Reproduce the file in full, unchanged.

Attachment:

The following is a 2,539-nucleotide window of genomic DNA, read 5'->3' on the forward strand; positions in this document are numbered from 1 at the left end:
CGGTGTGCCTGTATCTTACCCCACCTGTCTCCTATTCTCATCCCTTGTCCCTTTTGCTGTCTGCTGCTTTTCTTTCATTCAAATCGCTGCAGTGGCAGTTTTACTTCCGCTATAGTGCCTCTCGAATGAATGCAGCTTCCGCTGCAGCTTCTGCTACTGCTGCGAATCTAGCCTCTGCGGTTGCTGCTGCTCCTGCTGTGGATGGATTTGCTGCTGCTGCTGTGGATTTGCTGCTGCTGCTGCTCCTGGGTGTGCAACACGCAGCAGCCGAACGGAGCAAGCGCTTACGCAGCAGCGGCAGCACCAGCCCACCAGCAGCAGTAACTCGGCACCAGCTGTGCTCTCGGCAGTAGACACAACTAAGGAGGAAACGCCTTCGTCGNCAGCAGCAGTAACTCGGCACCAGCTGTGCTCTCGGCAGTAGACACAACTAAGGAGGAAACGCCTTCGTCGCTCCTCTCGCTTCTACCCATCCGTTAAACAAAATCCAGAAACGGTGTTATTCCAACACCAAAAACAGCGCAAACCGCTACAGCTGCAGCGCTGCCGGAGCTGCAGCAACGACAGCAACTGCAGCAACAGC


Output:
The following is a 2,539-nucleotide window of genomic DNA, read 5'->3' on the forward strand; positions in this document are numbered from 1 at the left end:
CGGTGTGCCTGTATCTTACCCCACCTGTCTCCTATTCTCATCCCTTGTCCCTTTTGCTGTCTGCTGCTTTTCTTTCATTCAAATCGCTGCAGTGGCAGTTTTACTTCCGCTATAGTGCCTCTCGAATGAATGCAGCTTCCGCTGCAGCTTCTGCTACTGCTGCGAATCTAGCCTCTGCGGTTGCTGCTGCTCCTGCTGTGGATGGATTTGCTGCTGCTGCTGTGGATTTGCTGCTGCTGCTGCTCCTGGGTGTGCAACACGCAGCAGCCGAACGGAGCAAGCGCTTACGCAGCAGCGGCAGCACCAGCCCACCAGCAGCAGTAACTCGGCACCAGCTGTGCTCTCGGCAGTAGACACAACTAAGGAGGAAACGCCTTCGTCGNCAGCAGCAGTAACTCGGCACCAGCTGTGCTCTCGGCAGTAGACACAACTAAGGAGGAAACGCCTTCGTCGCTCCTCTCGCTTCTACCCATCCGTTAAACAAAATCCAGAAACGGTGTTATTCCAACACCAAAAACAGCGCAAACCGCTACAGCTGCAGCGCTGCCGGAGCTGCAGCAACGACAGCAACTGCAGCAACAGC